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Why is the Lake Resources (LKE) share price under pressure?

Posted: 22 June 2022 12:54 pm

Despite the slide in the last few days, the lithium explorer's shares have doubled in value over the last 12 months.

Lake Resources (ASX: LKE) is among the worst-performing shares on the ASX, continuing its slide over the last few days that has seen the lithium explorer lose nearly 40% of its value in the last 2 sessions.

At the time of writing, the stock was down another 11.6% to 86 cents.

Why has the LKE stock price tanked?

The recent drop in Lake Resources shares comes after the company on Monday made the shock announcement about the exit of its pivotal managing director Steve Promnitz.

In a statement to the ASX, the company said Mr Promnitz, who had led the company since 2016, left with immediate effect but did not include any statement from him over his departure.

Lake Resources said Stu Crow will serve as executive chairman for an interim period of 6 months and oversee the transition to serve the company's critical North American and Asian supply chains. He will be responsible for hiring a new CEO and board members, as well as setting up the company's offices in the US.

"We are now establishing a North American presence to serve our offtake customers, continue to work with our US-based technology partner and engage capital markets," the company said in the statement.

"As part of this transition ... managing director Steve Promnitz will depart after establishing Lake's dominant position in Argentina."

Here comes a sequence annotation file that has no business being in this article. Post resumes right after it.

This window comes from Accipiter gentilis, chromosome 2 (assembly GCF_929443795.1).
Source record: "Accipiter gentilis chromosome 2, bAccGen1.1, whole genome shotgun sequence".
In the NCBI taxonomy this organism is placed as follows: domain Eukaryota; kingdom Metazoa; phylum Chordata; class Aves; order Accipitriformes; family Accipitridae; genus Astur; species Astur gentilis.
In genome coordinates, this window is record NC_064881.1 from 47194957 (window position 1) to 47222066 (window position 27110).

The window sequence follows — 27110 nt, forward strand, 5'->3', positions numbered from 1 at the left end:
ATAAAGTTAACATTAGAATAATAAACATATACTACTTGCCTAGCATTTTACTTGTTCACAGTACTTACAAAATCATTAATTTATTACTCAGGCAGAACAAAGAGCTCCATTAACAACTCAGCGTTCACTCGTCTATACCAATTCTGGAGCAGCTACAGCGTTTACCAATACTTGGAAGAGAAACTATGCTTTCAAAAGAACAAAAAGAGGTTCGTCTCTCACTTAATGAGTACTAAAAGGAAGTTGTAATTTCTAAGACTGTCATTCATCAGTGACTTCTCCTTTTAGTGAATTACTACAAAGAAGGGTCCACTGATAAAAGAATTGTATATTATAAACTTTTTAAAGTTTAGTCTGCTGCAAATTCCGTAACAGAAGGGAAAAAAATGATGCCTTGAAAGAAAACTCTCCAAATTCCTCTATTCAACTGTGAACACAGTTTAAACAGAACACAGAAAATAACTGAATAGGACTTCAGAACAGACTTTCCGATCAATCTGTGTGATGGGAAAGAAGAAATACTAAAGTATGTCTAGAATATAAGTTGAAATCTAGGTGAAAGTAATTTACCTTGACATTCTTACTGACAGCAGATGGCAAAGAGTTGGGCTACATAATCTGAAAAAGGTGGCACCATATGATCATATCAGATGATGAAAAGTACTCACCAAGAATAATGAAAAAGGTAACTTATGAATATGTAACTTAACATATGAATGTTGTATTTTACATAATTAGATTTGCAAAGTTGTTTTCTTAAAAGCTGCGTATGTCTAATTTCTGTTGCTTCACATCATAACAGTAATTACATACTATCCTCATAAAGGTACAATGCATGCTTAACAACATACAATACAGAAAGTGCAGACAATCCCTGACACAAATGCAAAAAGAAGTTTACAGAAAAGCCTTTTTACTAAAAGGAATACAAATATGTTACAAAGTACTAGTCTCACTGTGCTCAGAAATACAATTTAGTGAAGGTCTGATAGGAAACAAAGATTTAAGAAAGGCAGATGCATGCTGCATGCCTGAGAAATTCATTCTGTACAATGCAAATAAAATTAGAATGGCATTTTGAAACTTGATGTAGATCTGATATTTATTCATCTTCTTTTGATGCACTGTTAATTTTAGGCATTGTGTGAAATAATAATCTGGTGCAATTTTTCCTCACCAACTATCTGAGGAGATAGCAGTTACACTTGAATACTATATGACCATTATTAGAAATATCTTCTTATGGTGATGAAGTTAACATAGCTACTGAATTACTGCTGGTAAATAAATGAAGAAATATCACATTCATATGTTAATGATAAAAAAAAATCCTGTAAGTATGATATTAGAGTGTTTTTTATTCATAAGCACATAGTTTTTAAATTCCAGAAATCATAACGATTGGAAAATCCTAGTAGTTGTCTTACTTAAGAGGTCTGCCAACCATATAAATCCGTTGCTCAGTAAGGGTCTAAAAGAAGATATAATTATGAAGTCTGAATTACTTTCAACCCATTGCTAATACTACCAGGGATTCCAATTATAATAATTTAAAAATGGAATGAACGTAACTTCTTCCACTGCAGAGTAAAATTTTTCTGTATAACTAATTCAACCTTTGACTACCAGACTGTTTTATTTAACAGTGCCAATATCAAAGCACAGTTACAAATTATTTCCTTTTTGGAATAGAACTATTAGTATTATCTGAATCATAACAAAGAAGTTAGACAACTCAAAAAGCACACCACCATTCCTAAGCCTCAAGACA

Part of the nervousness over the company's stock price is on account of the fact that Mr Promnitz held more than 10.2 million shares in Lake. His sudden departure followed by a large block trade in the stock on Tuesday spooked investors.


But much of it comes due to the belief that Lake Resources's transformation was led by Mr Promnitz. He has been CEO and managing director for nearly 6 years and will be hard to replace.

His exit comes less than 2 months after the junior lithium explorer signed a major new offtake agreement with global car giant Ford Motor Company (NYSE: F) in April.

Under the non-binding memorandum of understanding (MOU) signed between the 2 firms, Ford will buy about 25,000 tonnes a year of lithium from Lake's flagship Kachi Project in Argentina, which sits in the middle of South America's so-called "lithium triangle" hub.

Lake had also signed a similar agreement with Japan's Hanwa Co Ltd in March to supply up to 25,000 tonnes per annum of lithium carbonate from the Kachi Project.

The 2 deals underlined the company's growing status as a supplier to the global electric vehicles (EV) supply chain, which in turn helped reduce the risk of its Kachi project and 3 other under-development projects in Argentina for financiers and investors.

The decision also comes at a bad time for the battery minerals sector as a whole, which has been at the receiving end of negative sentiment amid rapidly rising interest rates and slowing economic growth that could crimp growth prospects for the EV industry.

Indeed, shares in rival ASX-listed explorers Core Lithium (ASX: CXO) and Pilbara Minerals (ASX: PLS) have also suffered in recent weeks and were down 8% and 2% respectively on Wednesday.

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